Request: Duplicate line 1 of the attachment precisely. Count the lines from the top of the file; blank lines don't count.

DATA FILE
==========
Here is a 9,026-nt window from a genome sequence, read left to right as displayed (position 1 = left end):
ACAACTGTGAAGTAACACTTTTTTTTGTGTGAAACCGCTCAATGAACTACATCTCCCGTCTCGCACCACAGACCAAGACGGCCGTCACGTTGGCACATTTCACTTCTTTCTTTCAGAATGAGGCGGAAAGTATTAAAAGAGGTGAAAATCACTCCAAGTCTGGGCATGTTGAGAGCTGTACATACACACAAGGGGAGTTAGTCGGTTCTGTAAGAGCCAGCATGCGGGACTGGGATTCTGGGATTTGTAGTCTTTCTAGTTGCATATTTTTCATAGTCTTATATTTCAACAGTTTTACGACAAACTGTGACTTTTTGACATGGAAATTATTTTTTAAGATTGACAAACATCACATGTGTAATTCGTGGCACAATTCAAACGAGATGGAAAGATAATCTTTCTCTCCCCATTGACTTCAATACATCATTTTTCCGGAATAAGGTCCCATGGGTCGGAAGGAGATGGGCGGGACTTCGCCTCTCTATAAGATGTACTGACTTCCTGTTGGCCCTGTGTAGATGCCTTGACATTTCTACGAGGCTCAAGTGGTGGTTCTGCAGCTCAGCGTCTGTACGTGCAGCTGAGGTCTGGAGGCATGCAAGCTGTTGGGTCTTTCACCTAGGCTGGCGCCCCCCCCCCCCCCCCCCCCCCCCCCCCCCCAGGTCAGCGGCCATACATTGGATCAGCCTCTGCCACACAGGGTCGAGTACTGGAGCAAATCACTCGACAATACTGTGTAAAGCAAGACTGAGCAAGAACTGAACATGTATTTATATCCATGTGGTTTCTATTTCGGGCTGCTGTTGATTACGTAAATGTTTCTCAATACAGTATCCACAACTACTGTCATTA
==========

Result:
Here is a 9,026-nt window from a genome sequence, read left to right as displayed (position 1 = left end):